Supreme Court Summaries

Opinions filed February 7, 2013

 

 

People v. Grant, 2013 IL 112734

Appellate citation: 2011 IL App (1st) 091107.

 

      JUSTICE FREEMAN delivered the judgment of the court, with opinion.

      Chief Justice Kilbride and Justices Thomas, Garman, Karmeier, Burke, and Theis concurred in the judgment and opinion.

 

      This Cook County defendant received a three-year sentence for Class 4 possession of cocaine after a stipulated bench trial. The appellate court reversed the conviction, finding lack of probable cause for his initial arrest, but, in this decision, the supreme court reversed the appellate court and upheld the conviction.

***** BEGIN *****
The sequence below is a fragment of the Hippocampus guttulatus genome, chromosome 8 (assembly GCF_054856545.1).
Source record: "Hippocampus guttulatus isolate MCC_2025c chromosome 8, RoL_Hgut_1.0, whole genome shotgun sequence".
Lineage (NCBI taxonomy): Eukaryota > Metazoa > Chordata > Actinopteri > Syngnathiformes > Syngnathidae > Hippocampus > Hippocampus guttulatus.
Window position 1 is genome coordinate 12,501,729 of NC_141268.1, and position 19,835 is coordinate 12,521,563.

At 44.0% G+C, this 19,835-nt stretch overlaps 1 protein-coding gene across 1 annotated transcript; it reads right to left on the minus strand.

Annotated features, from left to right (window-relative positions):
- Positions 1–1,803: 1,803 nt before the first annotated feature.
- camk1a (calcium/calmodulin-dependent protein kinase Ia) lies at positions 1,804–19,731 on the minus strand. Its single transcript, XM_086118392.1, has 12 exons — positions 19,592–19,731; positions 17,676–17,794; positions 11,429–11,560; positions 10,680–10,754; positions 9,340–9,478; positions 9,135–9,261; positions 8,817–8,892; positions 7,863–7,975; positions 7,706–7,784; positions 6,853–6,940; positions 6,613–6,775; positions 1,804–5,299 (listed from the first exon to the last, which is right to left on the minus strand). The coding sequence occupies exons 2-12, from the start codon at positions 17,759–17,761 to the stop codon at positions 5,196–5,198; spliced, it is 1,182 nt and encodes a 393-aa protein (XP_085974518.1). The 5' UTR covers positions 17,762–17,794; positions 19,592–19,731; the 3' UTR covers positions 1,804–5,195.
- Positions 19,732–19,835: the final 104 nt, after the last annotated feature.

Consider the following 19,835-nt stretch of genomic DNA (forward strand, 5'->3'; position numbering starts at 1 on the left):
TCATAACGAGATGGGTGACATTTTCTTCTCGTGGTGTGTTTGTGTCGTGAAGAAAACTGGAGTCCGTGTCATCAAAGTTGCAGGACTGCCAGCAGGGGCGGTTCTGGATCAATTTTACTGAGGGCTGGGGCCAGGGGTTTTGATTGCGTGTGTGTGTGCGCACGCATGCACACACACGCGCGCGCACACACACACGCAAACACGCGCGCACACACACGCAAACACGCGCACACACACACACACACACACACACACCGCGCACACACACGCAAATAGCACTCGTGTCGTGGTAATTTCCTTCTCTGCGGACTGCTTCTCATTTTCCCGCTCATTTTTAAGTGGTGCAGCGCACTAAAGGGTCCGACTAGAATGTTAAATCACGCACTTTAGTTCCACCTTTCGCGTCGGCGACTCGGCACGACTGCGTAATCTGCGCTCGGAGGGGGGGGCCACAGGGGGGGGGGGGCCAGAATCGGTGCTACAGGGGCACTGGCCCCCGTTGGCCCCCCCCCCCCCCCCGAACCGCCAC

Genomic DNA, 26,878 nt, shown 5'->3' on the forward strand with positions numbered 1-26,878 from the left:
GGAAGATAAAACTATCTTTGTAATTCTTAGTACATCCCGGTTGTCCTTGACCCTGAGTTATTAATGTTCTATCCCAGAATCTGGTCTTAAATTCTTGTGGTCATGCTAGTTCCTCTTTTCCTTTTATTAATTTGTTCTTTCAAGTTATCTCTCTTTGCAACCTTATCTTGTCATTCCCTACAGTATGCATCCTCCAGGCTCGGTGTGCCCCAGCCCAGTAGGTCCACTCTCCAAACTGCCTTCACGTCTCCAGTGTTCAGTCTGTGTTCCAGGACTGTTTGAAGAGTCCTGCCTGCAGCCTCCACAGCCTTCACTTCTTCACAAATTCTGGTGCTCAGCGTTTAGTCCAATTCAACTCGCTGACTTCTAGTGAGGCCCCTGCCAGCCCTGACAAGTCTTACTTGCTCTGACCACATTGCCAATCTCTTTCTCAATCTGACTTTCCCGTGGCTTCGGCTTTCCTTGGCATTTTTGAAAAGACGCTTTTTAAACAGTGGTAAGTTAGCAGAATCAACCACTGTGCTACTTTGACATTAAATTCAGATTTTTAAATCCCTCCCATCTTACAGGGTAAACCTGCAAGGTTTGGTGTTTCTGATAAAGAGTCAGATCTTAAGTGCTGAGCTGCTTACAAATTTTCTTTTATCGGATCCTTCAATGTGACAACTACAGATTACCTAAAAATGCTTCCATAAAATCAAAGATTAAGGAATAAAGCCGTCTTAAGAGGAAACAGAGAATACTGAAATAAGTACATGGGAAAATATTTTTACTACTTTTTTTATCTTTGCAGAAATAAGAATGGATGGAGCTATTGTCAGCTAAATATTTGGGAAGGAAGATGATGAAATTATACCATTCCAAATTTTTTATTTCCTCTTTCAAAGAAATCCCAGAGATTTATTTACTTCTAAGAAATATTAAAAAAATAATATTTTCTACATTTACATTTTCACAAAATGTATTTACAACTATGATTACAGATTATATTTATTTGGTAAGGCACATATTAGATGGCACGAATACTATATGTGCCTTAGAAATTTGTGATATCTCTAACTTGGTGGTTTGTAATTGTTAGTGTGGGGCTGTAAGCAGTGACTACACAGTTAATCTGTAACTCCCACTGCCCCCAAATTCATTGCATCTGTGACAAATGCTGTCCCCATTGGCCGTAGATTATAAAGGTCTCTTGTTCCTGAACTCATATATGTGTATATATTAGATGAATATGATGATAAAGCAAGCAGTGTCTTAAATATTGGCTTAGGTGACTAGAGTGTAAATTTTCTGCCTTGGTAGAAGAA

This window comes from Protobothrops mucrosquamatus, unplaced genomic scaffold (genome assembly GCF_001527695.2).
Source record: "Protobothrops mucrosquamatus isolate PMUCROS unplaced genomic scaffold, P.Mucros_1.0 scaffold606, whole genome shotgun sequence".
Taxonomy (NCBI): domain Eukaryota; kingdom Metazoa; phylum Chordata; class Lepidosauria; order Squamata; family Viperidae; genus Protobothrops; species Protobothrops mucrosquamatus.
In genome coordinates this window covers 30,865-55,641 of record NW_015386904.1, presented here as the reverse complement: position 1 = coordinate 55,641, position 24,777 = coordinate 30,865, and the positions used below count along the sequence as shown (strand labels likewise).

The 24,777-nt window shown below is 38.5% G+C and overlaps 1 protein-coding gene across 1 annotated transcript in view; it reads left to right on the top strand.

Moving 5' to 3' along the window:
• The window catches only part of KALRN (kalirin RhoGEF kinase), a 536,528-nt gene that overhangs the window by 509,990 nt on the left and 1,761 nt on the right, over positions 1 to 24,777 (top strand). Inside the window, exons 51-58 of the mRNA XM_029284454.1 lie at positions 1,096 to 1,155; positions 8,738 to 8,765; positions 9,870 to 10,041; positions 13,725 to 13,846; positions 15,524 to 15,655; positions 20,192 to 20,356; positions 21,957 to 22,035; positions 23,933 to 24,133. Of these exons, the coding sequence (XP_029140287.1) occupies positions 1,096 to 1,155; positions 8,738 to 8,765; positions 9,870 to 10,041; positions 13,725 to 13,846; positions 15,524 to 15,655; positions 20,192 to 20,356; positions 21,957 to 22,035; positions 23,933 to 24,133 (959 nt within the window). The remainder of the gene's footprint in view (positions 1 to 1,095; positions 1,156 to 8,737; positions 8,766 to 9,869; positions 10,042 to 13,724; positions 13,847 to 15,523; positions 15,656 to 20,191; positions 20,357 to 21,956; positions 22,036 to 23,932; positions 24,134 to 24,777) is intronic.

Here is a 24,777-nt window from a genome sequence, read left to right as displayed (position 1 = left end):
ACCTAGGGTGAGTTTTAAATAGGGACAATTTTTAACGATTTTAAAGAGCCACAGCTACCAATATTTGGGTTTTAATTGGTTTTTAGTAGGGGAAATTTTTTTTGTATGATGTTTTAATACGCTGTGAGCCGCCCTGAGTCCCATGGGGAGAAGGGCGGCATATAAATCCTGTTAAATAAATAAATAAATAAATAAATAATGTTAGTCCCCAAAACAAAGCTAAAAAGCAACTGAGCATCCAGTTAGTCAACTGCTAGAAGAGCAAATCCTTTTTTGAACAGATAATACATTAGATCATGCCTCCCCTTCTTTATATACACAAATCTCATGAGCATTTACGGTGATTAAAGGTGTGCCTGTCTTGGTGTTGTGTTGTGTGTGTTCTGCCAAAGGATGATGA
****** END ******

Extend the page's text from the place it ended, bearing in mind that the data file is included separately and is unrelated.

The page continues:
In 2008, Chicago police in an unmarked car saw the defendant yelling “dro, dro” to a passing vehicle. This was in front of a Chicago Housing Authority building, in an area known for marijuana sales. The arresting officer who testified said that, based on his experience, “dro, dro” is slang for the sale of cannabis, and case law has recognized that this refers to a higher quality, or hydroponic, marijuana. The defendant was initially arrested for violation of a Chicago municipal ordinance forbidding the solicitation of unlawful business on a public way. At the scene, plastic bags containing what appeared to be cannabis were found on his person, and, at the police station, plastic bags of what later tested positive for cocaine were also found in his clothing. All of this took place without a warrant, and the defendant argued lack of probable cause to arrest him. The circuit court had denied Grant’s motion to quash arrest and suppress evidence, and the supreme court, in this decision, agreed with that, finding that there was probable cause to arrest. The supreme court noted that what the police officer testified to was unrebutted. The court said that the absence of some of the traditional indicia of drug activity—officers did not see anything in the defendant’s hands or observe any transactions or see him flee—did not call for a different result. The court said that the facts known to police at the time of the arrest provided reasonable grounds to believe he was committing a criminal offense.